A stunning run through September saw the Giants make their first grand final last year, before they were obliterated by the all-conquering Tigers.
It was a shellacking for the ages, with Greater Western Sydney posting the lowest grand final score (3.7) since Collingwood put just 2.2 past Melbourne in 1960.
How much that will scar the Giants, or spur them on, this season will be one of the most interesting story lines.
Here are four burning questions for GWS ahead of the rest of the season.
I can’t remember the last time I saw a team so clearly overawed by the occasion. Despite holding their own in a tense first quarter and kicking the first goal, the Giants looked like they didn’t belong in the same competition as their opposition after that.
Almost everyone in an orange jumper had their colours lowered, with the second tier in particular being exposed badly.
Unfortunately, history is not kind to teams who get thumped in a decider. Since 2000, seven teams have lost the grand final by 40 points or more. Four of those sides missed the finals the next season, while the other three didn’t win a final once there.
It’s a worrying stat, but the Giants strike me as much more similar to one of those runners-up than the others: the 2015 West Coast Eagles.
They lost a home elimination final to the Bulldogs in 2016 but, just two years later, were lifting the cup.
The Giants are much younger than some of those unsuccessful grand finalists too, and with Stephen Coniglio and Callan Ward returning, have plenty of upside yet.
It was one of the strangest injury sagas last season, with the star midfielder ruled out for ‘one more week’ about seven times and playing no part in the club’s finals campaign.
Knee injuries are nothing to sneeze at, especially for a 26-year-old you just re-signed for seven years and have clearly marked as your number one man over players you’ve let go in Adam Treloar, Dylan Shiel and Devon Smith.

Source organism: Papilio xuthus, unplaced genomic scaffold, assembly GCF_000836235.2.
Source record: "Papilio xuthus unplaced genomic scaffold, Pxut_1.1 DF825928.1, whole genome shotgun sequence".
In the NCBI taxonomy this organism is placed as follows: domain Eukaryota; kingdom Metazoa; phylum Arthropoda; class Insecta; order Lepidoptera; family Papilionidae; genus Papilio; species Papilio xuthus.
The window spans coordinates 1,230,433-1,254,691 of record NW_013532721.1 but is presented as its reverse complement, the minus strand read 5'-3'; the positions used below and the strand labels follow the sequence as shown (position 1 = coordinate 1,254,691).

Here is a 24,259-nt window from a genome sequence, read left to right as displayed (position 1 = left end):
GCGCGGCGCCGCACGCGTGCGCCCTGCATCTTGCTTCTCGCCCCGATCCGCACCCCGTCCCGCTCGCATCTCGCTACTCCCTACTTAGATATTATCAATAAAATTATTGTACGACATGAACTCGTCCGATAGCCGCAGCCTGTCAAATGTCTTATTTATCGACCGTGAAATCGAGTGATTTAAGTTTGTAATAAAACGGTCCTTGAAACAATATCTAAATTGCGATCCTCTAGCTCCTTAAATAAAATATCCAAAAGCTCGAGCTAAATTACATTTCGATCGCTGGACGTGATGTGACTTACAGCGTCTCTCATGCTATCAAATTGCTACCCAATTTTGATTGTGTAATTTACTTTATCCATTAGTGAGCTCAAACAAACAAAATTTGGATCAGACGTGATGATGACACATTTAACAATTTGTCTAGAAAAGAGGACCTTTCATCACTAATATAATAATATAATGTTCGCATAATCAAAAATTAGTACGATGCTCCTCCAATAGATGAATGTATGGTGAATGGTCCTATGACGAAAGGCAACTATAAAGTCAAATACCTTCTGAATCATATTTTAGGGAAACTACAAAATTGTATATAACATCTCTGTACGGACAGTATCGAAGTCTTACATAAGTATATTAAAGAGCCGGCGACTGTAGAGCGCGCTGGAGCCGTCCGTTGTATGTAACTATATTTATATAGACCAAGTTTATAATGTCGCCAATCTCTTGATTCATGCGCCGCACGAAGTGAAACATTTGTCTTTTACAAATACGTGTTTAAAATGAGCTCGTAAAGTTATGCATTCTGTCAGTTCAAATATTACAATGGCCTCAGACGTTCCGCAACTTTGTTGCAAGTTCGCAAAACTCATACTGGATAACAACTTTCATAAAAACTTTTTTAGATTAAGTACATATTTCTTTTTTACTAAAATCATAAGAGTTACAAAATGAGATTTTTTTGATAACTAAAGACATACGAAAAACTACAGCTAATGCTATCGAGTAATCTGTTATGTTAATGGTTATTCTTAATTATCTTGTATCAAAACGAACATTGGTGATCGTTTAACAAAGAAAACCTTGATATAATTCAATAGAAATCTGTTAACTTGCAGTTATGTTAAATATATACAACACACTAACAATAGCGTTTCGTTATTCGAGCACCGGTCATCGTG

I don’t know if the long layoff post-Round 1 helps or not, but it was clear ‘Cogs’ was still finding his way back into it against the Cats. He was far from cold – 19 disposals, six clearances and two goals – but the Giants will need him firing on all cylinders with last year’s best and fairest Tim Taranto still some time away.
One player who definitely benefits from the hiatus is Callan Ward, with the ex-skipper not playing since Round 4 last year. At 30, the ACL injury might be difficult to fully recover from, but him being fully fit gives GWS a very good chance of claiming the flag.
For the first time in club history, very few of the club’s shining lights are in the 25 and under age bracket. There’s still quality there – Taranto (22) and Jacob Hopper (23) the main attractions – but most of the list is in the prime of their career.
It’s great from a ‘win now’ point of view, but it also means the famed orange well might finally be drying up.
That said, there aren’t too many players in the over 30 bracket either, with Heath Shaw (34), Matt de Boer (30) and Ward (30) the only members of that cohort I’d be worried about losing.
I said earlier that GWS are still a flag chance for the next few seasons, so the window isn’t closing up just yet. But they’re getting older, and for a side with a bit of history with injury, they don’t quite have the enviable depth to call upon anymore either.
While they’re set for several years of competitiveness as it stands, it might not be retirements or injuries that stop them from building that dynasty…
Re-signing Coniglio was a massive boon last year, but Leon Cameron and co. have an absolute nightmare contract negotiation period coming up with several key players.
The big fish is obviously eight-time club goal-kicking leader and reigning Coleman medalist Jeremy Cameron. Of course, he’s already decided to put off contract talks until season’s end. He’ll be a restricted free agent too.
The Dartmoor native will get linked to just about every Victorian club, so get your bingo cards ready because this will be a saga to remember.
It doesn’t end there, however. Zac Williams is also set to hit free agency and, after an incredible 2019, will be a hot commodity too.
Working in GWS’ favour there is Williams being a New South Wales boy and the first ever Giants Academy graduate. They’ll be hoping other out-of-contract local boys in Jeremy Finlayson, Daniel Lloyd and Harry Perryman – who started his contract year with a career-best performance – take a hometown discount too.
Matt de Boer also comes out of contract this season and, at 30, could be in an interesting position, while Western Australia native Zac Langdon’s name could come up after he fell out of favour last season.